Gags on internet news tighten
The Cyberspace Administration of China (CAC), a government body responsible for all aspects of internet regulation, has released a new set of rules titled “regulations for the management of internet news services” (in Chinese), which come into effect June 1. They apply to any posting of political, military, diplomatic, or economic news on any digital platform, including social media. Reuters notes that the rules stipulate that “all such platforms must have editorial staff who are approved by the national or local government internet and information offices, while their workers must get training and reporting credentials from the central government.”
Why these new rules for an already highly-censored internet? Caixin quotes Qiao Mu 乔木, media critic and a former professor at the Beijing Foreign Studies University: “This is a step to replicate the management imposed on traditional news organizations such as newspapers.” The rules are in some ways nothing new, and merely give the authorities another tool to add to those they’ve been using for years (PDF).
In addition to the new rules, CAC published a document titled “procedures for enforcing administrative laws on content management” (in Chinese), which details how content management violations should be investigated and handled.
How to be a journalist in China
Former Phoenix TV news editor, war correspondent, and presidential interviewer Rose Lüqiu Luwei 闾丘露薇 has written a “personal reflection” on “how to be a journalist in China.” She describes the frustrations and obstacles that Chinese journalists face, and how they can sometimes “manage to affect policy makers’ decision-making” despite an environment that is hostile to news media.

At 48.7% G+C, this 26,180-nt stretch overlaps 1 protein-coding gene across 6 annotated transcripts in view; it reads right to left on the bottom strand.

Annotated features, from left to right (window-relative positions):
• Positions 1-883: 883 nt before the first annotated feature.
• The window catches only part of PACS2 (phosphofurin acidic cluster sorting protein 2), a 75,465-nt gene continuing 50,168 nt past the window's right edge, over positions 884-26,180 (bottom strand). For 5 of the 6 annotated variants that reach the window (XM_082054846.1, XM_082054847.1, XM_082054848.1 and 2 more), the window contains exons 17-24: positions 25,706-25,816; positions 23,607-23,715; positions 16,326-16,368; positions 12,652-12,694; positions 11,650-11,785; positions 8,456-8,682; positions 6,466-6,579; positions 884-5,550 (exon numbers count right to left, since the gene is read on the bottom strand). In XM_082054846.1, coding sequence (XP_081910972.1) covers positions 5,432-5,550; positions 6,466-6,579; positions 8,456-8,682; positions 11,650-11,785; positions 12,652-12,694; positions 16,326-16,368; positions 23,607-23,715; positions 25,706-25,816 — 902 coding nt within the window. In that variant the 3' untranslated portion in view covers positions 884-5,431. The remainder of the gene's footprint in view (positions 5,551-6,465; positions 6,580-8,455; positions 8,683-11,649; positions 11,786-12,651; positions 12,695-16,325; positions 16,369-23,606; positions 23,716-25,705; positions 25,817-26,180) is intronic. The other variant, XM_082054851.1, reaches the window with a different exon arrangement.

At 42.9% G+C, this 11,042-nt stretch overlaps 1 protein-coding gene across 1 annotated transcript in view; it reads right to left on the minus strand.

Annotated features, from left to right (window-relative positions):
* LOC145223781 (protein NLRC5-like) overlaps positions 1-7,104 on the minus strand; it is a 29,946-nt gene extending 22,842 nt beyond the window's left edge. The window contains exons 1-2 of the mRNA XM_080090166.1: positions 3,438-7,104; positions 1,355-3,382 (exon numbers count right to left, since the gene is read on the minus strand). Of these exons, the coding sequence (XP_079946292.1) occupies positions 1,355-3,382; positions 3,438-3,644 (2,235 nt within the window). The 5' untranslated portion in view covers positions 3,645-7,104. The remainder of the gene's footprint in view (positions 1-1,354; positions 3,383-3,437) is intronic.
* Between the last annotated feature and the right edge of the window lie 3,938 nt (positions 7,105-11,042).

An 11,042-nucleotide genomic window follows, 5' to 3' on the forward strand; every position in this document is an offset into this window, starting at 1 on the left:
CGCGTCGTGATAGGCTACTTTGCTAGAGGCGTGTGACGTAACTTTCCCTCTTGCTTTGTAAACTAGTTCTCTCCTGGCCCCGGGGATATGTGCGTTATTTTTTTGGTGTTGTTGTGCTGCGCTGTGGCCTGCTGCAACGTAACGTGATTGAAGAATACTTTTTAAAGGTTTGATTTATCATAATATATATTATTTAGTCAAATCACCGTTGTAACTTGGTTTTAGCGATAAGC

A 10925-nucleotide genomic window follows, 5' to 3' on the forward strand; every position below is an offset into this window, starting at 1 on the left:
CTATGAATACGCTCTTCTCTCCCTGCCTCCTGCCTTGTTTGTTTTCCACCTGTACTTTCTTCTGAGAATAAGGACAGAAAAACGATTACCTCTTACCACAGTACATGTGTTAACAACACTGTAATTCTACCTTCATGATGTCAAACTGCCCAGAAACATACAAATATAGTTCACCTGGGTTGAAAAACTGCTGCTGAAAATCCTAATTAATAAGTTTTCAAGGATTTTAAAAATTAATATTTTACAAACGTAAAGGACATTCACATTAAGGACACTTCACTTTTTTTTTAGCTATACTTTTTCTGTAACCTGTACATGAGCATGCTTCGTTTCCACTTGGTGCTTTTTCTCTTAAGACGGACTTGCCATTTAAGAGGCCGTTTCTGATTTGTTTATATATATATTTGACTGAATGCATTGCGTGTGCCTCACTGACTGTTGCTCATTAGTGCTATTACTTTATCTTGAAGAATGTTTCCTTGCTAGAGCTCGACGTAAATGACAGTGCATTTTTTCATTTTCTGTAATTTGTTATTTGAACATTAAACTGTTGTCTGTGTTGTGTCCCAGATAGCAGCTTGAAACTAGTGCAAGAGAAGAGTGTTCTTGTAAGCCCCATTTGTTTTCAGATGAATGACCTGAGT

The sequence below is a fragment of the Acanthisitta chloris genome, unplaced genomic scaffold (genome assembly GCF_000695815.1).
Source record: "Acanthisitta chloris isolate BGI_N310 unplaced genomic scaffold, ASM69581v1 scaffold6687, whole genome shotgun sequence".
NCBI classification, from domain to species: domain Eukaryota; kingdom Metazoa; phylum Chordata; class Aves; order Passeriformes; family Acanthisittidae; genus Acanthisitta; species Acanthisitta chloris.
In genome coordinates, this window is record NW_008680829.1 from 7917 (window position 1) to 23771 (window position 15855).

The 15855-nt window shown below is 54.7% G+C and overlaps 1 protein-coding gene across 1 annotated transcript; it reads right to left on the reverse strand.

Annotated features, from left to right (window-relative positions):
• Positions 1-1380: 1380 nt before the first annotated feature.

—Jeremy Goldkorn, Editor in Chief
This issue of the SupChina newsletter was produced by Sky Canaves, Lucas Niewenhuis, Jia Guo, and Jiayun Feng. More China stories worth your time are curated below, with the most important ones at the top of each section.
BUSINESS AND TECHNOLOGY:
Silicon Valley vs. China: Arms race for AI talent
The Financial Times reports (paywall) that Tencent, the company behind the WeChat app, will open a lab in Seattle to develop artificial intelligence (AI) technology, led by Dong Yu (俞栋), who previously worked at Microsoft China as principal researcher. Tencent’s new American lab will focus on speech recognition. Last April, Tencent established an AI lab in Shenzhen, employing “50 computer scientists and 200 engineers.” The company plans to apply its AI technology to social media, online games, and cloud services as well as to content such as online news platforms.
Search giant Baidu, which in 2014 was the first Chinese tech firm to open a U.S.-based AI lab, last week announced plans to open a second one, according to Caixin. Both labs are located in Silicon Valley. In late March, the company lost the head of its data and artificial intelligence research division, Andrew Ng, who helped start Google’s deep learning initiative. But Baidu’s founding CEO Robin Li 李彦宏 has been stepping up efforts to woo foreign talent. In March, he urged official delegates at the Two Sessions to make China more welcoming to international staff, and said that Trump’s restrictive immigration policies offered “a great opportunity” for China to attract talent from Silicon Valley. Last week, he told CNN that “this is a good time for China to stand up and say, ‘Hey, come to us. We like you. We welcome immigrants.’”
In March this year, Didi Chuxing, the rideshare behemoth that ate Uber alive in China, announced the opening of its AI lab in Silicon Valley. TechCrunch reported that “the new center is part of a move to suck up talent beyond Didi’s current catchment pool in China, particularly in the areas of AI and self-driving vehicles, but it doesn’t signal an expansion of its service into North America.”
- HNA Group reported to continue buying spree with acquisition of ‘major’ cruise line / Jing Daily
- Tencent’s market value passes $300 billion after market rally / Caixin